Reclaiming the Weiner

The story goes something like this: two Fridays ago, on May 27, an inappropriate picture was posted from the Twitter account of Representative Anthony Weiner (D-NY). He immediately claimed someone hacked his account. The scandal went on for the rest of the following week until this Monday, June 9th when Weiner held a press conference confessing that no one hacked his account – he accidentally posted the picture to his Twitter feed instead of sending it to a woman via Direct Message (DM). He also confessed to having at least six other inappropriate, online-only relationships with women (other than his wife, Huma Abedin).



This is NOT the wiener picture the Senator put on Twitter.

 I find this interesting for several reasons. First and foremost, Rep. Weiner should have immediately accepted responsibility. The day it happened he had the opportunity to tell the American public, “Yes, I made a mistake. This was inappropriate. I am very sorry.” Instead he claimed that someone hacked his Twitter account. I have to admit, I didn’t believe that story for a single second. The fact that he tried to stick with that story for an entire week is representative of what is wrong with conversations between the government and the public: there is no transparent, honest conversation happening. That brings me to my second point.



I’m pretty sure this isn’t the sentiment that Weinergate is evoking.



During Rep. Weiner’s press conference, he specifically states the number of online, extramarital conversations he’s been having. He also mentions that he has, “never had sex outside my marriage … I don’t do drugs, I was not drinking … this was me doing a dumb thing, and doing it repeatedly, and then lying about it.” It’s hard to know what to believe in this instance. Is he really telling the truth this time? And if so, he just openly admitted to lying – knowingly, and repeatedly! Now his personal and professional life have collided head-on, and it’s hard to believe that he would lie knowingly and repeatedly only in his personal life. Which makes myself, and many other Americans included, wonder what else is Rep. Weiner hiding?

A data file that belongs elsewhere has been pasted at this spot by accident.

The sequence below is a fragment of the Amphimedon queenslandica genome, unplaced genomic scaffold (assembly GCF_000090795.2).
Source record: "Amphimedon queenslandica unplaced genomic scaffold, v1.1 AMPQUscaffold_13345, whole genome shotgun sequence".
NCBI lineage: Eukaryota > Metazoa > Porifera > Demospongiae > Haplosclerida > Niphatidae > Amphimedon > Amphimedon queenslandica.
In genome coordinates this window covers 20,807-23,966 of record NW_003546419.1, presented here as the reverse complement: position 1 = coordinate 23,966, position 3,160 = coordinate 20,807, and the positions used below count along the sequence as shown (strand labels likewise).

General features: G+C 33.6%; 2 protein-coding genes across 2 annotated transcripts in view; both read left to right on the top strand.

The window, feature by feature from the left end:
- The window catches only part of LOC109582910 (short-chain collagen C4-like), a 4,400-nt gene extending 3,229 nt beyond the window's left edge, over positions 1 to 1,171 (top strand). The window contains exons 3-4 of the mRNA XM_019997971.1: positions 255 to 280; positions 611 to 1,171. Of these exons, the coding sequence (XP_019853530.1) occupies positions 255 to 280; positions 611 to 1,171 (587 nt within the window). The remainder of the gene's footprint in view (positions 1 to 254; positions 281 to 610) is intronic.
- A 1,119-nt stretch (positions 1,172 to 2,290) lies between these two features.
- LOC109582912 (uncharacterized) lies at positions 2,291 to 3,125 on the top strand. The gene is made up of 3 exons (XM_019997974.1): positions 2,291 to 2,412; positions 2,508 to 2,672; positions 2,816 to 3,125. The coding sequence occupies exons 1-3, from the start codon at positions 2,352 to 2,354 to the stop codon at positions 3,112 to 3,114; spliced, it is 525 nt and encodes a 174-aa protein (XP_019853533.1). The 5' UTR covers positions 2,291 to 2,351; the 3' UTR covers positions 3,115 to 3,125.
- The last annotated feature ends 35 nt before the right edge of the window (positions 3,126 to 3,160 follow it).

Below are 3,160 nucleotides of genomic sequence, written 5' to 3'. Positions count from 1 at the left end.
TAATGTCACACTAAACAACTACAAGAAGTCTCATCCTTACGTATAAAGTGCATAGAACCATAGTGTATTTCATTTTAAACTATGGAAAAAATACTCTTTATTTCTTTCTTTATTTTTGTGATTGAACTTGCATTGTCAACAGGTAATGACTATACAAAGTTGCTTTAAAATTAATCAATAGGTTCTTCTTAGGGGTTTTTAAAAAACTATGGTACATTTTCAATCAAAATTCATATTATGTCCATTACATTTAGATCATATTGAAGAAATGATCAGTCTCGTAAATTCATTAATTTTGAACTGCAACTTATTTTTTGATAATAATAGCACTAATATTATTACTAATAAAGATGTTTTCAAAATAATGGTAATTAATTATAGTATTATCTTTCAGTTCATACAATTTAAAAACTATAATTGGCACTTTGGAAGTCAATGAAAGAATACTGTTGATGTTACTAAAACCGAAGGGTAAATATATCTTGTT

I’m afraid this one misses the mark, too.



Rep. Weiner also mentioned in his press conference that he was not stepping down. House Minority Leader, Nancy Pelosi (D-CA) along with Rep. Steve Israel (D-NY) have called for an investigation from the Committee on Ethics to look into the situation with Rep. Weiner. I will hold out judgement until this investigation is complete (if it happens – if not, look for another blog post). But in the meantime, people don’t trust him because they are wondering: what else is Rep. Weiner hiding?
Last and not least, I have to say that I haven’t heard the word “wiener” this many times in one day since I was in high school. In fact, I don’t think I’ve said “wiener” this often since then. And for that, I have to thank Rep. Weiner for making these last two weeks just a little more awesome.

Additional notes:
You can watch the entire press conference here at MRC TV and you can read the entire transcript of the conference over at the New York Post. You can find Rep. Weiner’s webpage here (although it is currently devoid of any updates about the Weinergate). The webpage for the Committee on Ethics can be found here.

[Thank you to Wikimedia Commons and the 109th Congressional Pictoral Directory for making the Rep. Weiner image available for reuse. Wikimedia Commons also made the hot dog images available for reuse.]

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